I posted last week about a sales call gone wrong and an innovator’s dilemma moment. Since that time I have had additional customer and internal engagements that caused me to think about what I call institutionalized impedance, which might be more familiar to a broader audience if I called it Taylorism or scientific measurement. Continue reading
At dinner a couple of weeks ago with some industry colleagues I found myself thinking and then stating that I think the SDN community did itself a disservice by being vocal and derogatory towards the incumbent supplier vendor community. If you read the previous post that would be the steam shovel companies. Continue reading
Absolutely horrific sales call today with prospective client. It started down the wrong path when customer said they just wanted the technical details regarding the Plexxi solution and did not want any marketing messages. To a sales team, this is red flag because customer is telling you that they have complete working knowledge of your product without ever taking the time to listen. In this case, the customer just wanted to ask “technical questions” to “ferret out the holes” which is an interesting directive because it assumes a working technical knowledge around our product set as well as controllers, photonics, switching silicon, network architectures, switch design, graph theory, etc.
Bandwidth is deflationary and I find any arguments to the contrary to be foolish. This is a subject I have written about before here, here, here and here. Over the past few weeks, I have been reminded that it is always easier to solve most networking problems by applying bandwidth. A few weeks ago I found myself reading one of Marc Andreessen tweet streams of conciseness and I replied (see below). After making the tweet I wondered if I was correct?
A component of my job requires me to interview people and one effect of the successful Arista IPO has been an increased number of CVs from Cisco employees. I am interviewing a candidate from Cisco about a week ago and this person tells me that Plexxi seems to have copied the theme from Insieme. That is nice. I find it to be a good exercise to look back and review writings from a year or two ago. Is it still accurate? What has changed? Do you still believe what you wrote? I think this is best way to avoid self-referential data sets.
My perception of 2013 is a year lost in noise with regard to networking and SDN. It seems that after Nicira was acquired by VMware in 2012, the velocity of SDN and networking noise increased to unexpected levels and it had a detrimental effect on the market. If I worked at an incumbent networking company, this is exactly the effect I would have desired. Freeze the market in a state of confusion and sprinkle in as much disinformation as possible. Well played if you have market share to protect.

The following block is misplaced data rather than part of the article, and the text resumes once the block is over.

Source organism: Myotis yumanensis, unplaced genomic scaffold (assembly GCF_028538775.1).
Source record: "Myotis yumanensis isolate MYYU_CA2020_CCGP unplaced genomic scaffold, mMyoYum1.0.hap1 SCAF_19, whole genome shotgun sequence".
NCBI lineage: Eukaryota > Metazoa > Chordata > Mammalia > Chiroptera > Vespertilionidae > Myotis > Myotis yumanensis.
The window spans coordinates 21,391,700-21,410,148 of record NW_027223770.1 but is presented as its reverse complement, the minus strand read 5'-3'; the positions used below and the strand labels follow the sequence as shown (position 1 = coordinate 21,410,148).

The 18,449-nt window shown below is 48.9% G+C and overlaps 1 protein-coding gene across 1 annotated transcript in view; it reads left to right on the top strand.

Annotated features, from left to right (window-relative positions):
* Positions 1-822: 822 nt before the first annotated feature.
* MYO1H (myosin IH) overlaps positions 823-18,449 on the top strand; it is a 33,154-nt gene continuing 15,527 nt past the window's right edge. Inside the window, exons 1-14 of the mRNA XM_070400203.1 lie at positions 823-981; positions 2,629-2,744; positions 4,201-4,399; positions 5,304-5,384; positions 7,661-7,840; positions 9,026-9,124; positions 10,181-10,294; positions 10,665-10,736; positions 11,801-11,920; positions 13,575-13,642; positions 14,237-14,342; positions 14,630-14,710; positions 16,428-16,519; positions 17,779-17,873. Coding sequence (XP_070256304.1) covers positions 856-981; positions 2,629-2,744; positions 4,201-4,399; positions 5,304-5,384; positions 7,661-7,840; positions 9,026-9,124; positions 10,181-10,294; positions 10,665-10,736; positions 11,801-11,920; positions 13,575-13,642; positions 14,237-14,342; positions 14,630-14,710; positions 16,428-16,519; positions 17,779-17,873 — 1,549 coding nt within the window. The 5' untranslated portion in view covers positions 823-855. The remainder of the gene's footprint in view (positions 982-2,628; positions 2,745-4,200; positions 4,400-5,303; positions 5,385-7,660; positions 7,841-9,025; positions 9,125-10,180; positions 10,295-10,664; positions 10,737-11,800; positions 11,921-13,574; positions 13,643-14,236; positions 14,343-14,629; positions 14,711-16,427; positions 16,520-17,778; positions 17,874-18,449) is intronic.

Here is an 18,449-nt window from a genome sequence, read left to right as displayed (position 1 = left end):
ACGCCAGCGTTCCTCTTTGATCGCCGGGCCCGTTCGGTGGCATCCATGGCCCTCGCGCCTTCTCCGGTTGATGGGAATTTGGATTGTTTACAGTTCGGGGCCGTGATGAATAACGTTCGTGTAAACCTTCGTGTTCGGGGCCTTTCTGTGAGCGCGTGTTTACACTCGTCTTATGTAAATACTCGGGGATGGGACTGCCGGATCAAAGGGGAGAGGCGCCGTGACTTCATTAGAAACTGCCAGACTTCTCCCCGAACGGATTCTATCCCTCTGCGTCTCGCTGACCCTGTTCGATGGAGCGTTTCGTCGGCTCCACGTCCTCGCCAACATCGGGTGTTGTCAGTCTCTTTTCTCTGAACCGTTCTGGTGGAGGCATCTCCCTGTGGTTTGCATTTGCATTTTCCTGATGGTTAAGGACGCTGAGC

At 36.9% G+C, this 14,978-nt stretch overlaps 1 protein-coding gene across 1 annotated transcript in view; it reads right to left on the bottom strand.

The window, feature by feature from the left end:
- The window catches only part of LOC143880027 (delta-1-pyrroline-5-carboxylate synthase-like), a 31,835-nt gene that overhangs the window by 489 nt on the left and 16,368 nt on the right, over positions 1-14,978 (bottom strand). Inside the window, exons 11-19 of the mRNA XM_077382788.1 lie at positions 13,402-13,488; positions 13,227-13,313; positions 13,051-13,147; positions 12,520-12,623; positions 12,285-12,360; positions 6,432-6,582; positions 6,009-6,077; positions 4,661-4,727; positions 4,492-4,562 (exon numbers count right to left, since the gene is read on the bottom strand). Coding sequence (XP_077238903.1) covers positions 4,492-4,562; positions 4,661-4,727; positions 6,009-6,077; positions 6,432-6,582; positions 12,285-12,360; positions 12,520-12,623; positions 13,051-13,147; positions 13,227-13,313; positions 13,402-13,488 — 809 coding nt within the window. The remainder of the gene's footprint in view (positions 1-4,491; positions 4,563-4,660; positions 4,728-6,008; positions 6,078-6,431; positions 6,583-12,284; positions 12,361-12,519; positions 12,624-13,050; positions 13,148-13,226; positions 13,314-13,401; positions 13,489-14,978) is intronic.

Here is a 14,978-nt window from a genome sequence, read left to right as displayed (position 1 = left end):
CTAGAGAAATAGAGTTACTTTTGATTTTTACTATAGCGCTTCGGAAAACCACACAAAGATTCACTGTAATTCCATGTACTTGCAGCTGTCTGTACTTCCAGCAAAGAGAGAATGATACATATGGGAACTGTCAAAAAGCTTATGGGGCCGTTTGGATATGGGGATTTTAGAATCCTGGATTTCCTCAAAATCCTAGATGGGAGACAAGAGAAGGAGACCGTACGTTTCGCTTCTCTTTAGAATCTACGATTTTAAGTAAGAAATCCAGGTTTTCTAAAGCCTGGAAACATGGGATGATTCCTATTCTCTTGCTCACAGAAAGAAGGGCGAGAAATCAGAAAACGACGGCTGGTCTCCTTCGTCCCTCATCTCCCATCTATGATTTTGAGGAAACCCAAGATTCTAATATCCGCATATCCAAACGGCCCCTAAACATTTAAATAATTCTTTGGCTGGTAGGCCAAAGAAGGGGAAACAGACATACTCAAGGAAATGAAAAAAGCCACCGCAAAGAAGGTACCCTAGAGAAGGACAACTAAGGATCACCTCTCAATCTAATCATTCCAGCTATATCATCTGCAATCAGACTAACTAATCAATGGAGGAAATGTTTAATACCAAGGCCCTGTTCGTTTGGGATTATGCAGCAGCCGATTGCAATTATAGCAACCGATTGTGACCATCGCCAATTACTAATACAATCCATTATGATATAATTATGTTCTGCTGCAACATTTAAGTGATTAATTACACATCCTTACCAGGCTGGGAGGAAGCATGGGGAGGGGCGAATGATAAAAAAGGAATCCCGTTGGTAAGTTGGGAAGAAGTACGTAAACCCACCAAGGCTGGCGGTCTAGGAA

When I was a young corporate system engineer (CSE) I helped a field sales team in the mid-west close a large deal at an insurance company. This was during the transition period from SNA to Client/Server networking and the deal included core, regional and branch nodes. The deal was the biggest in the company history and it provided me with a promotion to be the CSE manager. All was well in my world until six months later when the COO told me I had to go back and fix the account because we were having serious issues and we were on the verge of losing it.
I am curious to learn the details around the Comcast/Netflix deal that is being widely reported this afternoon. Having spent the better part of the past twenty-years selling equipment to service providers of all types on most continents and in a variety of regulated constructs, the subject of net-neutrality and OTT have been a prominent subject in my blogs over the past eight years. SIWDT is coming up three years old and one benefit that content has to me is it is searchable and I can go back and critique my thoughts. I did a search on “net neutrality” and it came back with four prior posts. I carved out a relevant quote from each post:
I am careful with the use of the term revolution. This discipline comes from my academic studies and too many years studying actual revolutions and revolutionaries. We can debate the impact of technological advances on the field of battle, but these advances would be limited if they were not organized, trained and led with purpose. I understand the impact of the percussion cap and rifled barrel, but it is the adoption and use of the technological that is important — not the invention of the technology in isolation. Continue reading
SIWDT is my second blog. My first blog lasted few years from 2005 to 2007. I created my first blog, which can still be found on the Wayback machine, after having an unexpected breakfast with Dave Winer in 2006. It was at a conference in San Diego and if you do not know who Dave Winer, please stop reading now and go back to whatever you were doing before you thought to read this blog. Continue reading